Sometimes my husband just shakes his head when he walks past me, and I’m never sure why. Recently he confessed, “I’m still sort of in disbelief that you make flour in our basement.”
It’s a big step to go from buying flour to buying 50-pound bags of bulk whole grains and grinding them in your own home (maybe not always in the basement). It does add a few minutes to my bread baking and other grain-based recipes, and the cost of a grinder alone is a commitment as well.
What Happens to Grain After it is Milled into Flour?
Whole grains are very stable and usually don’t spoil, since they don’t have much moisture content and are protected by their own outer layer. As a seed, they’re designed to be preserved at least until next year’s planting and usually well beyond for the proliferation of the species.
However, once milled, the protective coating is smashed to bits and some of the sensitive insides are exposed to air, which changes everything.
Many sources, including my contact at Pleasant Hill Grain, the sponsor of our Nutrimill giveaway, quote that wheat flour loses 40% of its vitamin content in the first 24 hours after milling and 85-90% after 2-3 more days. Here’s a little more in-depth science on what happens:
- Unsaturated fats in the wheat germ oxidize/go rancid.
- B Vitamins are destroyed by light and air.
- Beneficial enzymes start working and play themselves out.
- Vitamin A is diminished.
- Vitamin E, which is an antioxidant that helps to protect flour from oxidation, deteriorates once milled, especially if the conditions become moist.
IMPORTANT UPDATE: Please see the comments for a rebuttal and revision of this information from a well-read passerby, especially this comment and this one. Sounds like the vitamin loss is less significant than I was told and read. There is a lot of misinformation, about nutrition especially, on the Internet. I don’t want to play a part! Soooo…it’s possible that freshly ground grain isn’t a zillion times healthier than not-freshly-ground flour, but it still keeps me in charge of my food. Also, the commenter does say that the vitamins in “enriched” white flour are possibly about equal to that of freshly ground grain, but I’d rather have the natural vitamins than synthetics any day. As usual, it’s up in the air again!
How Long Can you Store Freshly Ground Wheat Flour?
Again, many experts would say “Use it right away!” However, I for one simply cannot grind flour every time a need a few Tablespoons to feed my sourdough starter, so I store extras in my refrigerator or freezer. The freezer is best, but there’s a bit of a space premium on frozen air in my house.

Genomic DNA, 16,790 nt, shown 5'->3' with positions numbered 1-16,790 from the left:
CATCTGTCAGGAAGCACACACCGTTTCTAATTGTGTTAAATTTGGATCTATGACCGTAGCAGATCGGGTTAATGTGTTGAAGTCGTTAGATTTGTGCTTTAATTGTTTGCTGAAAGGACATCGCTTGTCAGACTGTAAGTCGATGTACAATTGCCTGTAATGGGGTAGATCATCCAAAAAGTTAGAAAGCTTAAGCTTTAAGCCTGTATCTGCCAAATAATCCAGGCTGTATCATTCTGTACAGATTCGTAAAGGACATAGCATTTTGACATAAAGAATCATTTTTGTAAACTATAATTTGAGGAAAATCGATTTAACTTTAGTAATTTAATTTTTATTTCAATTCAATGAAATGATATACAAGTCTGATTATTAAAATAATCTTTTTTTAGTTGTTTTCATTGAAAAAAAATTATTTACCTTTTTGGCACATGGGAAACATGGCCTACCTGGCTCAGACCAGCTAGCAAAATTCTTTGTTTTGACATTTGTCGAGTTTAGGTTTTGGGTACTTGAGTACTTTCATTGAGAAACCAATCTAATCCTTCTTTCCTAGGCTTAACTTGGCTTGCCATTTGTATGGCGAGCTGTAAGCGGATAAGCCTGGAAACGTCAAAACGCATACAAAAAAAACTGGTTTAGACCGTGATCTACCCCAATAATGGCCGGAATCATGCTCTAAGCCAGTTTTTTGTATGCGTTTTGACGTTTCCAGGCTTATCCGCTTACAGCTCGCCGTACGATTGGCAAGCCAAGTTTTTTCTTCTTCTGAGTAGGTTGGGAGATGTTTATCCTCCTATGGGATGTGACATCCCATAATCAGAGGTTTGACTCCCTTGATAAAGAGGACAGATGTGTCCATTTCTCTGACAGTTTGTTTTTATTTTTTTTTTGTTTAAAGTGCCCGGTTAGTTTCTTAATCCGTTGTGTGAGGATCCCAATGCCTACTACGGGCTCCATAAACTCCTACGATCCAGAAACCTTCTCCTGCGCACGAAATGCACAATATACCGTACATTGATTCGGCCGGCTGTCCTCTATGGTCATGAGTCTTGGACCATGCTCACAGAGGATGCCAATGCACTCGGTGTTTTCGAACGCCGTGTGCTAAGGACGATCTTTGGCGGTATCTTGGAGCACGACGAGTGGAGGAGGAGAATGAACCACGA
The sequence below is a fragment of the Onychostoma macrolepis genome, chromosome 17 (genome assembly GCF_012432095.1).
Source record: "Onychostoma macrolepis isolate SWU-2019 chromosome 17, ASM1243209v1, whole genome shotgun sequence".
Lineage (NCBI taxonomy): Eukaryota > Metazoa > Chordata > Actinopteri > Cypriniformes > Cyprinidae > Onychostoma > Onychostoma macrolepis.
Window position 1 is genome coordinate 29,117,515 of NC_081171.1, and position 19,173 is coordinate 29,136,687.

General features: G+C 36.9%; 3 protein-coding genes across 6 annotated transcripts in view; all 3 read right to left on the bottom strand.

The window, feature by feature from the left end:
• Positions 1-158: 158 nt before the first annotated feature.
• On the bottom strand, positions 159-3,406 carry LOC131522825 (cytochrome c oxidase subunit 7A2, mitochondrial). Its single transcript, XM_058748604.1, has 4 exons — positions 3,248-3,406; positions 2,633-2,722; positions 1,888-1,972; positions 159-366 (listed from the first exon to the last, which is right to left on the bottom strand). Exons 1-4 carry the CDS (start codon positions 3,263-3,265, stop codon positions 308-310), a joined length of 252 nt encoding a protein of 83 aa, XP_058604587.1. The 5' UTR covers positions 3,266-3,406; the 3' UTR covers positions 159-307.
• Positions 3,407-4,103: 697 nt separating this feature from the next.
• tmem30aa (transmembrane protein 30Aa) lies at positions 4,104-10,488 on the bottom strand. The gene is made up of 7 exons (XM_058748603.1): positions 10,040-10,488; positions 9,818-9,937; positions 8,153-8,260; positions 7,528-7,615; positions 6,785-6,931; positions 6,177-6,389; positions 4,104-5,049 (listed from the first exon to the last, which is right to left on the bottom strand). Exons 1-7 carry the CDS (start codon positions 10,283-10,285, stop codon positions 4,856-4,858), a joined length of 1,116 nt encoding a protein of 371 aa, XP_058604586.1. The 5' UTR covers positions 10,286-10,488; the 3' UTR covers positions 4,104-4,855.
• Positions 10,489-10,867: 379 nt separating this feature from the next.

- At room temperature: As little as 2 days, but some sources say up to 5 days would be okay. If your flour is already “soaking” in a recipe, don’t worry about rancidity. Other processes have already begun!
- In the refrigerator: 10 days
- In the freezer: up to 30 days
- Some sources at this very comprehensive source set the standard for flour storage at 15-60 days, but they also admit rancidity has been found as early as two days after milling. Fresh is best!
The Scary Rat Experiment
In Germany in 1970, scientists conducted a rat feeding study to examine the value of whole grains. Rats were fed half of their food in the form of bread or flour. They were separated into five groups:
- fresh, stone-ground flour
- bread made with fresh, stone-ground flour
- fresh flour stored for 15 days
- bread made with the 15-day stored flour
- white flour
After four generations of rats, those in groups three and five were infertile. Only groups one and two maintained appropriate fertility. (Not sure about group four…) Four generations of rats is equivalent to about 100 years for the human race. I don’t think I need to connect many dots for you or help you with the math of refined baked goods and the surge of commercial flour vs. home milled. How many people do you know who have struggled to conceive?
Buying Healthy Whole Wheat Flour
What if you don’t have access to a grain mill to grind you own flour? It’s just not realistic that everyone can achieve this. Buying commercially milled flour doesn’t have to be scary.
First, commercial flour generally has the wheat germ removed, since that’s the part with the unstable oils that would cause the whole thing to go rancid. You might miss out on a few vitamins and nutrients, but avoiding the risk of rancidity is worth it.
When you purchase flour at a store, try your best to buy from a store with a high turnover rate, so you can at least hope that your bag of flour hasn’t been sitting on the shelf for a very long time. When you get it, freeze it right away.
I like to look for “certified chemical free” flour from mail order sources. Here in Michigan we have some access to Country Life Naturals, where they have some really nice flour.
In the store, it’s important to avoid potassium bromate, often added to flour as an enhancer. It’s pegged as a cancer risk and banned in many other countries (but not the U.S.). You can tell if your store whole wheat flour is unbromated if it states it on the package (like King Arthur brand) or by calling the company. I checked with Gold Medal for you, and they assured me their whole wheat is unbromated.
Did you see the other post for today? A $149 value giveaway that will help you learn to grow bacteria (yum!) and boost your family’s nutrition! Check it out. Nutrimill giveaway coming tomorrow morning at 6 a.m.!
See my full disclosure statement here.